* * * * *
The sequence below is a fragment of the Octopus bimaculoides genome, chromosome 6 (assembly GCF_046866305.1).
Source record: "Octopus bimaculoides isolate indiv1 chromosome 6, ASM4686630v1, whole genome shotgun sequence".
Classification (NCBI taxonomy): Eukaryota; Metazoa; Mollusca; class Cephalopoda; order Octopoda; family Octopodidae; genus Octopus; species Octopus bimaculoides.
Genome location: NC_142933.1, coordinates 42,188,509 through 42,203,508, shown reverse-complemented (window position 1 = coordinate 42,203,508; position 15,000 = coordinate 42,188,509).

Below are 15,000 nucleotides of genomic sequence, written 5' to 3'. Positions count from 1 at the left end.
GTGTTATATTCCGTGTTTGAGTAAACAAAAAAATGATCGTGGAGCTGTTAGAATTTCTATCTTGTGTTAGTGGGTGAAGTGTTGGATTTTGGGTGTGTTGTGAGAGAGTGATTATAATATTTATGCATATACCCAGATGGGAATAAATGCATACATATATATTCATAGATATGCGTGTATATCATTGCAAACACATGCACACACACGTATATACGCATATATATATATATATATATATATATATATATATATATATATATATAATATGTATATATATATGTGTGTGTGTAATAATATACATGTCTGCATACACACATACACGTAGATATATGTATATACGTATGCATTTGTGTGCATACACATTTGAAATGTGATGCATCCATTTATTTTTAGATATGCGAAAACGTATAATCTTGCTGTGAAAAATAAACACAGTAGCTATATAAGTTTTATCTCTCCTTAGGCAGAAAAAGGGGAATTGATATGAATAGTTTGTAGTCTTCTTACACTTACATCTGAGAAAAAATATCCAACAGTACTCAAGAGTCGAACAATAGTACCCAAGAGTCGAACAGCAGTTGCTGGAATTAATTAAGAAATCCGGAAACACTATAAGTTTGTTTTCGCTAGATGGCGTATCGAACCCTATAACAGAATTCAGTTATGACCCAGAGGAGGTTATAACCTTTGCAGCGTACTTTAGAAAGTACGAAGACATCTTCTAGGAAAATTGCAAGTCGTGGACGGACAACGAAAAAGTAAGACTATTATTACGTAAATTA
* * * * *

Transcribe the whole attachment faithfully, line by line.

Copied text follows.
The sequence below is a fragment of the Octopus bimaculoides genome, chromosome 6 (assembly GCF_046866305.1).
Source record: "Octopus bimaculoides isolate indiv1 chromosome 6, ASM4686630v1, whole genome shotgun sequence".
Classification (NCBI taxonomy): Eukaryota; Metazoa; Mollusca; class Cephalopoda; order Octopoda; family Octopodidae; genus Octopus; species Octopus bimaculoides.
Genome location: NC_142933.1, coordinates 42,188,509 through 42,203,508, shown reverse-complemented (window position 1 = coordinate 42,203,508; position 15,000 = coordinate 42,188,509).

Below are 15,000 nucleotides of genomic sequence, written 5' to 3'. Positions count from 1 at the left end.
GTGTTATATTCCGTGTTTGAGTAAACAAAAAAATGATCGTGGAGCTGTTAGAATTTCTATCTTGTGTTAGTGGGTGAAGTGTTGGATTTTGGGTGTGTTGTGAGAGAGTGATTATAATATTTATGCATATACCCAGATGGGAATAAATGCATACATATATATTCATAGATATGCGTGTATATCATTGCAAACACATGCACACACACGTATATACGCATATATATATATATATATATATATATATATATATATATATATATATAATATGTATATATATATGTGTGTGTGTAATAATATACATGTCTGCATACACACATACACGTAGATATATGTATATACGTATGCATTTGTGTGCATACACATTTGAAATGTGATGCATCCATTTATTTTTAGATATGCGAAAACGTATAATCTTGCTGTGAAAAATAAACACAGTAGCTATATAAGTTTTATCTCTCCTTAGGCAGAAAAAGGGGAATTGATATGAATAGTTTGTAGTCTTCTTACACTTACATCTGAGAAAAAATATCCAACAGTACTCAAGAGTCGAACAATAGTACCCAAGAGTCGAACAGCAGTTGCTGGAATTAATTAAGAAATCCGGAAACACTATAAGTTTGTTTTCGCTAGATGGCGTATCGAACCCTATAACAGAATTCAGTTATGACCCAGAGGAGGTTATAACCTTTGCAGCGTACTTTAGAAAGTACGAAGACATCTTCTAGGAAAATTGCAAGTCGTGGACGGACAACGAAAAAGTAAGACTATTATTACGTAAATTA